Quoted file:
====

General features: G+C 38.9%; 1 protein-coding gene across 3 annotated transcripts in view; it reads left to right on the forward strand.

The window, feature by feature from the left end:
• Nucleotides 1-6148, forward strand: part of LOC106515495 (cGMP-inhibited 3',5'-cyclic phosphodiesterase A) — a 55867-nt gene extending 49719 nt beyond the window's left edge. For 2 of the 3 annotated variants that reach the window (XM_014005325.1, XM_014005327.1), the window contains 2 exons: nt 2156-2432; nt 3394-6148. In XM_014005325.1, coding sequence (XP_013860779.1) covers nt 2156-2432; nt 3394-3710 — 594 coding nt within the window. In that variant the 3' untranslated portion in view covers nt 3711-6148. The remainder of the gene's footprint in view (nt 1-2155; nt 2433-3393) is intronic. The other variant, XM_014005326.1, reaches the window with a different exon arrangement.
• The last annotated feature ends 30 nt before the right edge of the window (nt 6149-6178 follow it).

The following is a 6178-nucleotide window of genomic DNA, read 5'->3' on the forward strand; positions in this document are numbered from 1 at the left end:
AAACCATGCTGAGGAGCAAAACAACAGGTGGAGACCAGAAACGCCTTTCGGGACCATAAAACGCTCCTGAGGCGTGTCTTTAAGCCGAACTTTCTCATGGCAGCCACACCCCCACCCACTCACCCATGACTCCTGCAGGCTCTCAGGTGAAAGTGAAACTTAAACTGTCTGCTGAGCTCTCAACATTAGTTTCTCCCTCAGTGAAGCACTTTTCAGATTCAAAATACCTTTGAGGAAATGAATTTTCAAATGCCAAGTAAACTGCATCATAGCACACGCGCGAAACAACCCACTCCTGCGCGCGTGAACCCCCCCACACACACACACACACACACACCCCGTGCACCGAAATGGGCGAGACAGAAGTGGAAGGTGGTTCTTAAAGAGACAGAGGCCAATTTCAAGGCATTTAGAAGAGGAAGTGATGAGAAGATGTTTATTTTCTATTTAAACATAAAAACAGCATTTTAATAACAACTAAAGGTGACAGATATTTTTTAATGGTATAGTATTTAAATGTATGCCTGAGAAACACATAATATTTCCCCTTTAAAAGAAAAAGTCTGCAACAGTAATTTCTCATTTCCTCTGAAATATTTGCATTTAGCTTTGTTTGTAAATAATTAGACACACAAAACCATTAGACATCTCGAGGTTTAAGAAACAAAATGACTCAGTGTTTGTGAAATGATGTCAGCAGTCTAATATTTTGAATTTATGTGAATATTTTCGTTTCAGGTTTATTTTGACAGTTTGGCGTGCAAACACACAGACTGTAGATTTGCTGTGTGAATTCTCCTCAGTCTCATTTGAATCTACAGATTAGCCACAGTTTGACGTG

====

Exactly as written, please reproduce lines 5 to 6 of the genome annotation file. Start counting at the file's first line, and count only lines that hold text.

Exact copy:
The following is a 6178-nucleotide window of genomic DNA, read 5'->3' on the forward strand; positions in this document are numbered from 1 at the left end:
AAACCATGCTGAGGAGCAAAACAACAGGTGGAGACCAGAAACGCCTTTCGGGACCATAAAACGCTCCTGAGGCGTGTCTTTAAGCCGAACTTTCTCATGGCAGCCACACCCCCACCCACTCACCCATGACTCCTGCAGGCTCTCAGGTGAAAGTGAAACTTAAACTGTCTGCTGAGCTCTCAACATTAGTTTCTCCCTCAGTGAAGCACTTTTCAGATTCAAAATACCTTTGAGGAAATGAATTTTCAAATGCCAAGTAAACTGCATCATAGCACACGCGCGAAACAACCCACTCCTGCGCGCGTGAACCCCCCCACACACACACACACACACACACCCCGTGCACCGAAATGGGCGAGACAGAAGTGGAAGGTGGTTCTTAAAGAGACAGAGGCCAATTTCAAGGCATTTAGAAGAGGAAGTGATGAGAAGATGTTTATTTTCTATTTAAACATAAAAACAGCATTTTAATAACAACTAAAGGTGACAGATATTTTTTAATGGTATAGTATTTAAATGTATGCCTGAGAAACACATAATATTTCCCCTTTAAAAGAAAAAGTCTGCAACAGTAATTTCTCATTTCCTCTGAAATATTTGCATTTAGCTTTGTTTGTAAATAATTAGACACACAAAACCATTAGACATCTCGAGGTTTAAGAAACAAAATGACTCAGTGTTTGTGAAATGATGTCAGCAGTCTAATATTTTGAATTTATGTGAATATTTTCGTTTCAGGTTTATTTTGACAGTTTGGCGTGCAAACACACAGACTGTAGATTTGCTGTGTGAATTCTCCTCAGTCTCATTTGAATCTACAGATTAGCCACAGTTTGACGTG